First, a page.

On Monday, 11 May 2015 staff and students congregated in Squires to celebrate 50 years of Sociology at Northumbria and to select the winners of the new competition “Seeing Politics” and “Seeing Sociologically”.

IMG_3879In the competition we wanted to find out ‘what politics means’ to our students by asking them to submit their own perception of politics in the form of an image captured by photograph(s). The main aim was to encourage students to think about their discipline in a different way, to be creative and express their views through pictures rather than in the normal form of writing an essay.



All the student entries were displayed in poster format and entries were judged by a special guest, Helen Ford, the political correspondent for ITV Tyne Tees. Helen had the difficult task of choosing the winners and said she “found the students’ entries incredibly thought provoking. Politics is not just about politicians, but people in general, and this has very clearly been illustrated today”.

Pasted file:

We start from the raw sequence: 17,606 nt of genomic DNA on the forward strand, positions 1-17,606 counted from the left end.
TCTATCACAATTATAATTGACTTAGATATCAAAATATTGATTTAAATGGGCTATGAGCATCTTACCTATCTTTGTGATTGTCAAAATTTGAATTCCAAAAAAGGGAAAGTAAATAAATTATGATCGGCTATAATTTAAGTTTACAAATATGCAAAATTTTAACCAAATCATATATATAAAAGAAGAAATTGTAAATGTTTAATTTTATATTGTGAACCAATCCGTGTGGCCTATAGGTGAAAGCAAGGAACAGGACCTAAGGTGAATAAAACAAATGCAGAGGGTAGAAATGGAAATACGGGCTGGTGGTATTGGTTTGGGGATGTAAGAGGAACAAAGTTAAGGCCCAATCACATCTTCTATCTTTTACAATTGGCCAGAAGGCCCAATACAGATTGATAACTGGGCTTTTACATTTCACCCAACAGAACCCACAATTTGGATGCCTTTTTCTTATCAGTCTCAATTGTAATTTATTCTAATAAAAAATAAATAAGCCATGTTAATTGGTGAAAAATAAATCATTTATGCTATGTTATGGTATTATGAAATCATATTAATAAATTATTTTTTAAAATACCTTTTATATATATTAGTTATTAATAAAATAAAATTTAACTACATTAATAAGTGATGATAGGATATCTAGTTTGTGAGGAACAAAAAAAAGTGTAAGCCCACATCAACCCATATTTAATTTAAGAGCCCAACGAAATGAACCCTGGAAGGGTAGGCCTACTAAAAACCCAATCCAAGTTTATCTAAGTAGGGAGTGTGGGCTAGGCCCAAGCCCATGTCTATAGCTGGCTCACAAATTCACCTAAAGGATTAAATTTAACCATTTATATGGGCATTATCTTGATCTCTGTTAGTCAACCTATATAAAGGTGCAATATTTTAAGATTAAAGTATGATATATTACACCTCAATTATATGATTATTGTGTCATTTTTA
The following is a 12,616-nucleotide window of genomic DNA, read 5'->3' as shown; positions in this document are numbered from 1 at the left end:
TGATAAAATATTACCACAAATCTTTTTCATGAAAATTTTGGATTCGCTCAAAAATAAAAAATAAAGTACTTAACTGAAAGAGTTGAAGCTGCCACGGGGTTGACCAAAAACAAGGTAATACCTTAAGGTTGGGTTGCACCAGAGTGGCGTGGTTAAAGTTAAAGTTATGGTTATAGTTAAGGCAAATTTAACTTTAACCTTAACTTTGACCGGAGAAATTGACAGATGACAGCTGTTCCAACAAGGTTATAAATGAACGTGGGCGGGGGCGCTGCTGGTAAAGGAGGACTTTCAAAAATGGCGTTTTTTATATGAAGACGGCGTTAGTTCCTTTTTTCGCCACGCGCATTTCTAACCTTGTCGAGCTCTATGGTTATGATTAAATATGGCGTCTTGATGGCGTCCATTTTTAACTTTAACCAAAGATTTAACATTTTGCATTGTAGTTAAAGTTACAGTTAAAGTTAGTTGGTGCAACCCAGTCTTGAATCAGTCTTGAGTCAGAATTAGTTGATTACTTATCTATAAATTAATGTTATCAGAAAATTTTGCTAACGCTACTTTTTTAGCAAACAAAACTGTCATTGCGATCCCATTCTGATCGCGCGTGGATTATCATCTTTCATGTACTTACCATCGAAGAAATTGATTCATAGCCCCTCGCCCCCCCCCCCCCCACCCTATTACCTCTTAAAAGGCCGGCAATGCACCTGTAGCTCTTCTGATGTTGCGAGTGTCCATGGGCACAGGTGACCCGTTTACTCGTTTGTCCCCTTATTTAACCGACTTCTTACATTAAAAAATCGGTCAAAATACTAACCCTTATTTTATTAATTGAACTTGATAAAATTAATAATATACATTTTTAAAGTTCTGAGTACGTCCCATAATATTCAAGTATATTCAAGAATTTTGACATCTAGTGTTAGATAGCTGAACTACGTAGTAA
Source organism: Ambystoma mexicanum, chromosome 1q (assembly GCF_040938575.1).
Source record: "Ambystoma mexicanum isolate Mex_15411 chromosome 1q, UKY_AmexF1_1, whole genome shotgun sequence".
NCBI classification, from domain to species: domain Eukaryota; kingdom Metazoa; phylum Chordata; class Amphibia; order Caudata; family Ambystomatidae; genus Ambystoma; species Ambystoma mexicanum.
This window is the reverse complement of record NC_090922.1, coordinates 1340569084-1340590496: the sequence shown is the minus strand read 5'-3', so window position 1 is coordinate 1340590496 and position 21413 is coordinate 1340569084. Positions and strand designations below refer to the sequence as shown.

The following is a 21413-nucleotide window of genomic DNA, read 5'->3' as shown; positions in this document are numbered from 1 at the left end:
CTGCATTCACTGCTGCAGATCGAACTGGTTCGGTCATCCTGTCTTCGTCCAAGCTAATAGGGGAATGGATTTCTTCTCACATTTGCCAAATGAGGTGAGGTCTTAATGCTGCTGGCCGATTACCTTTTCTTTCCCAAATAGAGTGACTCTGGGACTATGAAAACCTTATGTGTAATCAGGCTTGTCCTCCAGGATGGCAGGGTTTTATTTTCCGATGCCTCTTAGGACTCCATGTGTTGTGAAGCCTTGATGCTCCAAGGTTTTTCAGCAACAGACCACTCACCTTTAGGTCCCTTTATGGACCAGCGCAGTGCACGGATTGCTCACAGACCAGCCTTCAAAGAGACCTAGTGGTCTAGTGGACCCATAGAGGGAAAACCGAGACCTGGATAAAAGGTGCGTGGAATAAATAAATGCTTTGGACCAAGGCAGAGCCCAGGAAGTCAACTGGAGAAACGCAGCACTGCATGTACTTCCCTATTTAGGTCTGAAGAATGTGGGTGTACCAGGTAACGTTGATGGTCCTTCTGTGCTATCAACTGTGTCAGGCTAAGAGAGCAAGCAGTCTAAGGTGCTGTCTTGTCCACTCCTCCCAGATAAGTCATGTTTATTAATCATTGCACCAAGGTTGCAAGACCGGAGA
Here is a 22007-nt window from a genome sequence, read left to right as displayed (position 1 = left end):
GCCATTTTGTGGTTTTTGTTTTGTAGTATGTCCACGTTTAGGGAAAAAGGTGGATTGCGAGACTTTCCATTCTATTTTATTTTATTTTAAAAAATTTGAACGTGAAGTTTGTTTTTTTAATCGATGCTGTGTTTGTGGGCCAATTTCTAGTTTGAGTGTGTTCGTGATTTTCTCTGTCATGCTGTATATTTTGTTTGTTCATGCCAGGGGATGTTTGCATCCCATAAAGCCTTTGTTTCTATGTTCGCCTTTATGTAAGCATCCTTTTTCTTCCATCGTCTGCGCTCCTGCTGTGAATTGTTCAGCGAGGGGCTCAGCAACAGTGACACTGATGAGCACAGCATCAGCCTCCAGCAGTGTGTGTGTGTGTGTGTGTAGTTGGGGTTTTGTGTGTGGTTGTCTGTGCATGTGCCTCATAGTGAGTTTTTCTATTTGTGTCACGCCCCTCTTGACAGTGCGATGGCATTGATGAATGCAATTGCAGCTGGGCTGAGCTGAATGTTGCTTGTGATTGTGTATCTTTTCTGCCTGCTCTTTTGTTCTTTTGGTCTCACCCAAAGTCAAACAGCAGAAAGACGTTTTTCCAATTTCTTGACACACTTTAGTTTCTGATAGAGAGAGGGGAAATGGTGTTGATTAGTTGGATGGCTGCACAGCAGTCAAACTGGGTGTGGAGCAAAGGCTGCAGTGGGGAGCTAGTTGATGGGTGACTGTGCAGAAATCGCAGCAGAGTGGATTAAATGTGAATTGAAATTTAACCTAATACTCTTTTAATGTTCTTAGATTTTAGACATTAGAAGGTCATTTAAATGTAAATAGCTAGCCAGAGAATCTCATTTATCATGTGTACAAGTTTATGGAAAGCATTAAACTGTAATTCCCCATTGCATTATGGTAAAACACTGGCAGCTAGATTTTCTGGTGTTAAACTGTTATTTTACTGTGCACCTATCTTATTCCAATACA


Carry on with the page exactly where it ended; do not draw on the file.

Third place was taken by second year student, Alexander Birch:



Joint runners-up, final year student, Anna McGuire and second year, Oliver Hallsworth-Baines:

Seeing Politics 2015 Anna Mcguire   Seeing Politics 2015 Oliver H-B

The winner of the competition was second year student, Jake Bell with his poignant image:

Seeing Politics 2015 Jake Bell


IMG_3895Jake was delighted to win and explained how taking part in the competition had increased his understanding of Politics: “My photo entry was based on what I saw when walking around the city of Newcastle. I feel like I have a much better grasp of how Politics affects us every day, in particular, my own personal perception of the discipline.”


Staff and students attended the exhibition and were impressed by the results. Professor Mike Rowe, Head of the Department of Social Sciences and Languages at Northumbria said: “It was fantastic to see such imagination from our students here at Northumbria. The pieces of work at the exhibition really illustrate how students connect local and personal issues, to the broader social issues in society”.